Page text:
Puerto Rico hopes storms will ease drought

Fishing in Puerto Rico. [Caribbean360]

Puerto Rico hopes that tropical systems Danny and Erika dump enough rain on the Caribbean island to avert the need for intensifying water rationing brought on by a severe drought.

Since Tuesday morning (25 August), the US territory has been getting rain that it desperately need, particularly in the San Juan area, which depends on the Carraizo and La Plata reserves, both of which are already at critically low levels.

Alberto Lazaro, the president of state-owned water company AAA, said that if the passage of Danny and Erika doesn’t bring enough rain by the end of this week, he may announce an increase in water rationing.

A report on the amount of water stored by AAA indicates that the Carraizo reserve stands at a level of 33 meters, far from the 41 meters considered to be optimal.

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The water level at La Plata, meanwhile, is 34 meters, far below the 51 meters it registers during normal times.

The storm is currently moving west at 32 kph (20 mph) and meteorologists have warned about a possible strengthening of Erika to a Category 1 hurricane.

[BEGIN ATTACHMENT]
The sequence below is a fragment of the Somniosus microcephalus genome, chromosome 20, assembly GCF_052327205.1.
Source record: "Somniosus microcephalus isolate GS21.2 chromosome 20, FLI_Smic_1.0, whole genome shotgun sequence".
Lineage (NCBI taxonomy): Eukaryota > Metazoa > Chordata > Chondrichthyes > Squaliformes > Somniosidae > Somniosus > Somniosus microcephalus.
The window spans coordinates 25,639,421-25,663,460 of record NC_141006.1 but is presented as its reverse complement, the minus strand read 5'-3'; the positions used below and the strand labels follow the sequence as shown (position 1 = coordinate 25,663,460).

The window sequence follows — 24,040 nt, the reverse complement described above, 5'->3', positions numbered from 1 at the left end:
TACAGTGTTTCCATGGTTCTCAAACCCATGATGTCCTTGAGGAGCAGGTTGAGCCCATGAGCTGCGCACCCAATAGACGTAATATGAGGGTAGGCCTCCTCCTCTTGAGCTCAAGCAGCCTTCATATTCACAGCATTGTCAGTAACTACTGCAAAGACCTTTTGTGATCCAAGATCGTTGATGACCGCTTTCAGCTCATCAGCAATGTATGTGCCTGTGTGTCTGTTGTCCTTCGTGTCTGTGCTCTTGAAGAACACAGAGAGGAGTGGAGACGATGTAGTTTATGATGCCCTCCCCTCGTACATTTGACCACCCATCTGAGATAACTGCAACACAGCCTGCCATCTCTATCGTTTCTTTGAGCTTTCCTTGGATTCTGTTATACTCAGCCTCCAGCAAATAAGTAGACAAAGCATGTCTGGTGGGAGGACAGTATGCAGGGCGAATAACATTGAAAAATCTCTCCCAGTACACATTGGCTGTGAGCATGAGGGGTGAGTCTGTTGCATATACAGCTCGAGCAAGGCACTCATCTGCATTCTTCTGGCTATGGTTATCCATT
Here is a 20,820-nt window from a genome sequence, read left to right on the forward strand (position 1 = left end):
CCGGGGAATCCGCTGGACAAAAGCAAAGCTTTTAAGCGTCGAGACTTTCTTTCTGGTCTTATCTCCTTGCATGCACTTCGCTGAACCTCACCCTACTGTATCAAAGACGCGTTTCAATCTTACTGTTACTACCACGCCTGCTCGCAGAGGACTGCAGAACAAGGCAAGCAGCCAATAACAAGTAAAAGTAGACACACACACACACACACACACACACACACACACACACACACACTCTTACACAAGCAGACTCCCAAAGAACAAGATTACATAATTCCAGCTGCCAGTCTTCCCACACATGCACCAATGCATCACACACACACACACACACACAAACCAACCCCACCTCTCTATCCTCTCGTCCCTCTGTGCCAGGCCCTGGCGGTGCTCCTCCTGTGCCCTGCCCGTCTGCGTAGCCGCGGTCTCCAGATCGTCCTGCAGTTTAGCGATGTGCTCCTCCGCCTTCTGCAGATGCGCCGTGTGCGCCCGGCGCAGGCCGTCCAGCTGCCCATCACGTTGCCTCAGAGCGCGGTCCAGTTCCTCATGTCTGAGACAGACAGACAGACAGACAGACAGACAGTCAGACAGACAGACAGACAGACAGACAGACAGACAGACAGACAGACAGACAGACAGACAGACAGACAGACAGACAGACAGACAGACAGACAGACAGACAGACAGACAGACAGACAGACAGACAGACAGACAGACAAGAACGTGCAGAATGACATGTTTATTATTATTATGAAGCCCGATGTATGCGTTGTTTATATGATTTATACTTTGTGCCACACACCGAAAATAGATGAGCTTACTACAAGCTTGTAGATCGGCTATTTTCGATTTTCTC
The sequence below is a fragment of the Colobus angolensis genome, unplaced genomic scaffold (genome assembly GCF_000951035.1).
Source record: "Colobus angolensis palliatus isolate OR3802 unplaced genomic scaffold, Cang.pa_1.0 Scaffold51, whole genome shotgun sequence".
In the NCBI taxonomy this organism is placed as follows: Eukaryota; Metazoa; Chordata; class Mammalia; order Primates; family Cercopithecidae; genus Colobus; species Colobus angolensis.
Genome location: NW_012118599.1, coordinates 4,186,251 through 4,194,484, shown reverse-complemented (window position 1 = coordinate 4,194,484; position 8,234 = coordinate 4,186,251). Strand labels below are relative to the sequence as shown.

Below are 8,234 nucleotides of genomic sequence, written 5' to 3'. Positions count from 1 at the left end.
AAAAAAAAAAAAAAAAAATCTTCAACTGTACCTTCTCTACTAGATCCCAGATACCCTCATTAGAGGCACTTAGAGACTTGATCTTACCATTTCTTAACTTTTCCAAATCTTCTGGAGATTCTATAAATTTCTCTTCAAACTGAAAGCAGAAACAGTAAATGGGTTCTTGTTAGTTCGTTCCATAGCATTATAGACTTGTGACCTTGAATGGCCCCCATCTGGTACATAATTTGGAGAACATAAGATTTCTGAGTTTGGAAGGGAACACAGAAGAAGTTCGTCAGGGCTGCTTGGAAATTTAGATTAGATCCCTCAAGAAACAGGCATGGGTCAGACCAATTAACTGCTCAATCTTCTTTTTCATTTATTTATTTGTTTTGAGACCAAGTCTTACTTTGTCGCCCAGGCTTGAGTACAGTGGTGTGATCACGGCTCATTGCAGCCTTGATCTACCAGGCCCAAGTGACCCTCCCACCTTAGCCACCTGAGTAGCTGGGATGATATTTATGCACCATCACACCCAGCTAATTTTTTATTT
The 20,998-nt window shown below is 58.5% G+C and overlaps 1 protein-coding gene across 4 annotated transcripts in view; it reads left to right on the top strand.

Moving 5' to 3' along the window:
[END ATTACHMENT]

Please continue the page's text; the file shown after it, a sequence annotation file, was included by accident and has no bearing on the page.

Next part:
The AAA is currently implementing a so-called “oasis” system using big cistern trucks to bring water to affected areas, but that service only partially helps to meet the needs of the public.

Pueto Ricans have been installing cisterns in their homes so that they can collect water and draw from them as needed.

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The collapse of a cistern containing about 1,000 liters (260 gallons) of water located on the roof of a home in the San Juan district of Hato Rey killed a 45-year-old woman living there.

Carlos Rivera Velez, the president of the Puerto Rico Manufacturer’s Association, said in remarks to EFE earlier this month that 56 percent of the companies on the Caribbean island have had their operations affected in some way by the drought.

The consequences of rationing for companies include the reduction of production schedules, a cutback in work hours and lower quality water.

The drought affecting Puerto Rico and a large part of the Caribbean region is due to the El Niño weather phenomenon, which is inhibiting the formation of Atlantic storms.

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